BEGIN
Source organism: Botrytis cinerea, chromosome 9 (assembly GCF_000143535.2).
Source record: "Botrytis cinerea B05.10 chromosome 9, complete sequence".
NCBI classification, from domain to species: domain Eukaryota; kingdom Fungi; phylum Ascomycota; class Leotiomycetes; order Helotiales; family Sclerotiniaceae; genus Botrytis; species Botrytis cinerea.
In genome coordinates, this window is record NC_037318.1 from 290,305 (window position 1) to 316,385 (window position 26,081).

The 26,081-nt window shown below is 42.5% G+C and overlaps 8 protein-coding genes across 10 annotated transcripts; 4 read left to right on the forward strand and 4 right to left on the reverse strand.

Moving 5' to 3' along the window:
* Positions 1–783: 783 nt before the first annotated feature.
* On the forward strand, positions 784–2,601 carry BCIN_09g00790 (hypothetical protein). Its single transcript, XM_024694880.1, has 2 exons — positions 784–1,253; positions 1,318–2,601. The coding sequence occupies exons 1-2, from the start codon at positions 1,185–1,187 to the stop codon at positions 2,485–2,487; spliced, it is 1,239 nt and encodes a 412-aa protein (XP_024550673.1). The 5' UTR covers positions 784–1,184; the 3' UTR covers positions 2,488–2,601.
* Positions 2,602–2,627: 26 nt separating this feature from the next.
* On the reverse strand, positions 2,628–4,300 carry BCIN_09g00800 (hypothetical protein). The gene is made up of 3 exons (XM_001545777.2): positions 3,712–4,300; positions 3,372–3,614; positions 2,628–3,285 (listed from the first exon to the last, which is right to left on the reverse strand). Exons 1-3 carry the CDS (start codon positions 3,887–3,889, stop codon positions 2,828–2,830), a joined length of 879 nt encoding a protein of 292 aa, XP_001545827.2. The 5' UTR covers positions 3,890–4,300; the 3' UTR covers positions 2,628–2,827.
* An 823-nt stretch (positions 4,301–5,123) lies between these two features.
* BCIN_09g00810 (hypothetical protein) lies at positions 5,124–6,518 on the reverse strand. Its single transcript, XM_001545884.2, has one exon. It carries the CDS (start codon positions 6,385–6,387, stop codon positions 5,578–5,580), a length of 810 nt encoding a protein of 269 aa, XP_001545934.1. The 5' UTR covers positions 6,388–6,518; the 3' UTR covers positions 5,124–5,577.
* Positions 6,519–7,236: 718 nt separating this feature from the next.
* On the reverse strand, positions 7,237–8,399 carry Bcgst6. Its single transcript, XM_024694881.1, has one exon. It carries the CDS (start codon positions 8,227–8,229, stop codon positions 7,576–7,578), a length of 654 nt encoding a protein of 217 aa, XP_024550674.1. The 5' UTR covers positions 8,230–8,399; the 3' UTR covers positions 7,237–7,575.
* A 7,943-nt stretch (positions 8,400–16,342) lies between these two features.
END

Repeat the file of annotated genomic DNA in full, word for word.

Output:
Source organism: Botrytis cinerea, chromosome 9 (assembly GCF_000143535.2).
Source record: "Botrytis cinerea B05.10 chromosome 9, complete sequence".
NCBI classification, from domain to species: domain Eukaryota; kingdom Fungi; phylum Ascomycota; class Leotiomycetes; order Helotiales; family Sclerotiniaceae; genus Botrytis; species Botrytis cinerea.
In genome coordinates, this window is record NC_037318.1 from 290,305 (window position 1) to 316,385 (window position 26,081).

The 26,081-nt window shown below is 42.5% G+C and overlaps 8 protein-coding genes across 10 annotated transcripts; 4 read left to right on the forward strand and 4 right to left on the reverse strand.

Moving 5' to 3' along the window:
* Positions 1–783: 783 nt before the first annotated feature.
* On the forward strand, positions 784–2,601 carry BCIN_09g00790 (hypothetical protein). Its single transcript, XM_024694880.1, has 2 exons — positions 784–1,253; positions 1,318–2,601. The coding sequence occupies exons 1-2, from the start codon at positions 1,185–1,187 to the stop codon at positions 2,485–2,487; spliced, it is 1,239 nt and encodes a 412-aa protein (XP_024550673.1). The 5' UTR covers positions 784–1,184; the 3' UTR covers positions 2,488–2,601.
* Positions 2,602–2,627: 26 nt separating this feature from the next.
* On the reverse strand, positions 2,628–4,300 carry BCIN_09g00800 (hypothetical protein). The gene is made up of 3 exons (XM_001545777.2): positions 3,712–4,300; positions 3,372–3,614; positions 2,628–3,285 (listed from the first exon to the last, which is right to left on the reverse strand). Exons 1-3 carry the CDS (start codon positions 3,887–3,889, stop codon positions 2,828–2,830), a joined length of 879 nt encoding a protein of 292 aa, XP_001545827.2. The 5' UTR covers positions 3,890–4,300; the 3' UTR covers positions 2,628–2,827.
* An 823-nt stretch (positions 4,301–5,123) lies between these two features.
* BCIN_09g00810 (hypothetical protein) lies at positions 5,124–6,518 on the reverse strand. Its single transcript, XM_001545884.2, has one exon. It carries the CDS (start codon positions 6,385–6,387, stop codon positions 5,578–5,580), a length of 810 nt encoding a protein of 269 aa, XP_001545934.1. The 5' UTR covers positions 6,388–6,518; the 3' UTR covers positions 5,124–5,577.
* Positions 6,519–7,236: 718 nt separating this feature from the next.
* On the reverse strand, positions 7,237–8,399 carry Bcgst6. Its single transcript, XM_024694881.1, has one exon. It carries the CDS (start codon positions 8,227–8,229, stop codon positions 7,576–7,578), a length of 654 nt encoding a protein of 217 aa, XP_024550674.1. The 5' UTR covers positions 8,230–8,399; the 3' UTR covers positions 7,237–7,575.
* A 7,943-nt stretch (positions 8,400–16,342) lies between these two features.